He also had a successful parallel career as the writer of macabre adult short stories, usually with a dark sense of humour and a surprise ending. Many were originally written for American magazines such as Collier's, Ladies Home Journal, Harper's, Playboy and The New Yorker, then subsequently collected by Dahl into anthologies, gaining worldwide acclaim. Dahl wrote more than 60 short stories and they have appeared in numerous collections, some only being published in book form after his death. See List of Roald Dahl short stories. His stories also brought him three Edgar Awards: in 1954, for the collection Someone Like You; in 1959, for the story The Landlady; and in 1980, for the episode of Tales of the Unexpected based on "Skin".
One of his more famous adult stories, "The Smoker" (also known as "Man From the South"), was filmed twice as both 1960 and 1985 episodes of Alfred Hitchcock Presents, and also adapted into Quentin Tarantino's segment of the 1995 film Four Rooms. This bizarre, oft-anthologized suspense classic concerns a man residing in Jamaica who wagers with visitors in an attempt to claim the fingers from their hands; the 1960 Hitchcock version stars Steve McQueen and Peter Lorre.
His short story collection Tales of the Unexpected was adapted to a successful TV series of the same name, beginning with "Man From the South". When the stock of Dahl's own original stories was exhausted, the series continued by adapting stories by authors that were written in Dahl's style, including the American writers John Collier and Stanley Ellin. He acquired a traditional Romanichal Gypsy wagon in the 1960s and the family used it as a playhouse for his children. He later used the vardo as a writing room, where he wrote the book Danny, the Champion of the World.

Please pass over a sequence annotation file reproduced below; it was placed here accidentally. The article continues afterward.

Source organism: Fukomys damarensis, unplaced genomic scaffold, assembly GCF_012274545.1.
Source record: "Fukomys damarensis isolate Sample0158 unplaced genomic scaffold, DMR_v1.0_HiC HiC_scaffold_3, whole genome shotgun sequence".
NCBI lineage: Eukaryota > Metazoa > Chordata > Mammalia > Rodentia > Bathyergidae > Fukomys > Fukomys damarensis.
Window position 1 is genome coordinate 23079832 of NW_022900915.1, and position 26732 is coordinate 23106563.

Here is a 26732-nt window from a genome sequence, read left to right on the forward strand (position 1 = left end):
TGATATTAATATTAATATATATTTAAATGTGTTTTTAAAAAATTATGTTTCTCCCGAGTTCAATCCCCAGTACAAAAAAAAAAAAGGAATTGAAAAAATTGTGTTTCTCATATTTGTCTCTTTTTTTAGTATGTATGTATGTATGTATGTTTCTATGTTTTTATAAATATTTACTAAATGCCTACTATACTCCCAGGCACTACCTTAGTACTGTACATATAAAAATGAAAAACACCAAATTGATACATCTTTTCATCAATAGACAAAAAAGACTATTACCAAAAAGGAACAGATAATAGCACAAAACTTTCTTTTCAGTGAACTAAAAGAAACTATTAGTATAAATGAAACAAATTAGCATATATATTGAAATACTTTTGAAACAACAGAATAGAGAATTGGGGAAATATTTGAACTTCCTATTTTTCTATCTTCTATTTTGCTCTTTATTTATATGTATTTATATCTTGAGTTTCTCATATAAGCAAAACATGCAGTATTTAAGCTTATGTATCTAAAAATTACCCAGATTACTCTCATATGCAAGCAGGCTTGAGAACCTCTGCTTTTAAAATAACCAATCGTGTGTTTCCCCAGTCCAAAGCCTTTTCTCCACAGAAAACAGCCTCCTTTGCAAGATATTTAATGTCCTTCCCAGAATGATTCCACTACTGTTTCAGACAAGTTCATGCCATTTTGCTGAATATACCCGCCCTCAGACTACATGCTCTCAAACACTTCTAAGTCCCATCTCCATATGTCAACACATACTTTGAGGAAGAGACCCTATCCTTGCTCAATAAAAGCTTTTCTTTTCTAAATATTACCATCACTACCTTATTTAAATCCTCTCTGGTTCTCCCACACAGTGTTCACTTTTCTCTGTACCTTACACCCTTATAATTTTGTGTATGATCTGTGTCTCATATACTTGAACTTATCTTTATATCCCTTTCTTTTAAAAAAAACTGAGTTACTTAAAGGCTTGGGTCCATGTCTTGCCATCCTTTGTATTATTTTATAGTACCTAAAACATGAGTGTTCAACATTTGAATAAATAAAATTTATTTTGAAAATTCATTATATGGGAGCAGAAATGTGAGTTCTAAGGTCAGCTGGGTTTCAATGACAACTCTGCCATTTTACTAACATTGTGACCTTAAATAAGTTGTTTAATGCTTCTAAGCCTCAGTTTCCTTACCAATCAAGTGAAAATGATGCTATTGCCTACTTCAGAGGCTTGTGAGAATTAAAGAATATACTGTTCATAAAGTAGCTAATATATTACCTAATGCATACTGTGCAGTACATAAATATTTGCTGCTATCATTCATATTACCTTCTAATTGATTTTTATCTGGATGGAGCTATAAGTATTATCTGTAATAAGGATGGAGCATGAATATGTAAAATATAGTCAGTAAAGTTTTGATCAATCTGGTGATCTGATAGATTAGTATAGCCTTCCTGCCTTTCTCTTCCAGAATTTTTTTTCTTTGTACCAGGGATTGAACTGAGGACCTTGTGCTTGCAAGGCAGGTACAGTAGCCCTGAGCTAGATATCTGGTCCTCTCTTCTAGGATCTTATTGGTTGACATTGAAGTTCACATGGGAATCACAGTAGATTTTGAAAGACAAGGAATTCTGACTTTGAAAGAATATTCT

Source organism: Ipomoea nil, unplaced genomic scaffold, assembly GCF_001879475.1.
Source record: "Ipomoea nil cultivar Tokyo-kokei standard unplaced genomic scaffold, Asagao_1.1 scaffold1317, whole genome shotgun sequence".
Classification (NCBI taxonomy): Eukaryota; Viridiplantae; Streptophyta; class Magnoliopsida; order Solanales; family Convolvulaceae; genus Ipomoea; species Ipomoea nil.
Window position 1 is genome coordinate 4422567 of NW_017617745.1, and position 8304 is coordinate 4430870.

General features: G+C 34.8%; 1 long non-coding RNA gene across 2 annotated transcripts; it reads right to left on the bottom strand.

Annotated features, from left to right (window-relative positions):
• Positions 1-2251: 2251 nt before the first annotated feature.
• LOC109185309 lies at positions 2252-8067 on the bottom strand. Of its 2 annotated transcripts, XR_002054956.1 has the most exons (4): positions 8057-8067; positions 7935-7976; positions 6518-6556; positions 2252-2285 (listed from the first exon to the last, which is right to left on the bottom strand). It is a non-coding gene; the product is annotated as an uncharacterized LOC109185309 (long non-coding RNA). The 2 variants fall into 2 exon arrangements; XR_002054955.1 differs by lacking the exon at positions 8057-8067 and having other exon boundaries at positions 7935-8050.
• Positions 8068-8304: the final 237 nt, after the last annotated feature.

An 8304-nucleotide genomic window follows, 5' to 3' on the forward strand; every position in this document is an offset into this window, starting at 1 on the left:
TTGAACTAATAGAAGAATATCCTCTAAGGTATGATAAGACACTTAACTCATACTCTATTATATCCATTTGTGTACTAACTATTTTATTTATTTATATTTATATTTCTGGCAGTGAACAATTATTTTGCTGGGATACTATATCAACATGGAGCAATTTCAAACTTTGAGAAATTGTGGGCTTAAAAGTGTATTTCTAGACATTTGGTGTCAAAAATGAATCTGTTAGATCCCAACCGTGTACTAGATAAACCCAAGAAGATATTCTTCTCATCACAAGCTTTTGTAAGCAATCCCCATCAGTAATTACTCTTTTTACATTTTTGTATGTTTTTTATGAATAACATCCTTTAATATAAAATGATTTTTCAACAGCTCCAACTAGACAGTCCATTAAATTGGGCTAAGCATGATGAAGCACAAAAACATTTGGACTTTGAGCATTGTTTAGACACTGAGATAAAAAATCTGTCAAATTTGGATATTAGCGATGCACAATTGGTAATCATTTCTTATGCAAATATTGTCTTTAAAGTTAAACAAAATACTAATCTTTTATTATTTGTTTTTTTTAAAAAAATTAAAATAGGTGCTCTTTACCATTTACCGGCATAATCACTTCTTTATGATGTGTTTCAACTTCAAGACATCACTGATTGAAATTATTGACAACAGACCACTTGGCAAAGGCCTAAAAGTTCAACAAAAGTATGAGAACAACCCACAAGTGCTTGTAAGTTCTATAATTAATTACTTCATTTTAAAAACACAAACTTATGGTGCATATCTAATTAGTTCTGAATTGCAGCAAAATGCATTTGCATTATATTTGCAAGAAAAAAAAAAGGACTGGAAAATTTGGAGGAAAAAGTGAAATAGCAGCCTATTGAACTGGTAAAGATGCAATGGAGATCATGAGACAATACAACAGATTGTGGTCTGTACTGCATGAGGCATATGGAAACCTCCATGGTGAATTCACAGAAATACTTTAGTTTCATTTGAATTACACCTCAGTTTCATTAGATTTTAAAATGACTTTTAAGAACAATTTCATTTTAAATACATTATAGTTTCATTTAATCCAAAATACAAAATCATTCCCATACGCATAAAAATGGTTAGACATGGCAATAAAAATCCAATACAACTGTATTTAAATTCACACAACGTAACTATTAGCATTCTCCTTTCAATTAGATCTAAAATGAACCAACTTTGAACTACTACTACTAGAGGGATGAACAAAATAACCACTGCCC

A number of his short stories are supposed to be extracts from the diary of his (fictional) Uncle Oswald, a rich gentleman whose sexual exploits form the subject of these stories.
For a brief, relatively unsuccessful period in the 1960s, Dahl wrote screenplays. Two of his screenplays – the James Bond film You Only Live Twice and Chitty Chitty Bang Bang – were adaptations of novels by Ian Fleming. Dahl also wrote an initial draft adapting his own novel Charlie and the Chocolate Factory, which was heavily rewritten by David Seltzer, and produced as the film Willy Wonka & the Chocolate Factory (1971). Dahl later disowned the film. Dahl would later receive posthumous songwriting credits for the soundtrack of Tim Burton's 2005 film adaptation of Charlie and the Chocolate Factory, as several songs written by Dahl for the novel were used in the film, set to music composed by Danny Elfman.
Roald Dahl died in November 1990 at the age of 74 of a rare blood disease, myelodysplastic anaemia (sometimes called "pre-leukemia"), at his home, Gipsy House in Great Missenden, Buckinghamshire, and was buried in the cemetery at the parish church of Saints Peter and Paul. According to his granddaughter, the family gave him a "sort of Viking funeral". He was buried with his snooker cues, some very good burgundy, chocolates, HB pencils and a power saw.
Memories with Food at Gipsy House, written with his wife Felicity and published posthumously in 1991, was a mixture of recipes, family reminiscences and Dahl's musings on favourite subjects such as chocolate, onions, and claret.
Dahl ranks amongst the world's bestselling fiction authors, with sales estimated at 100 million.
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The Phizz Whizzing Collection - 15 fantastic stories by Roald Dahl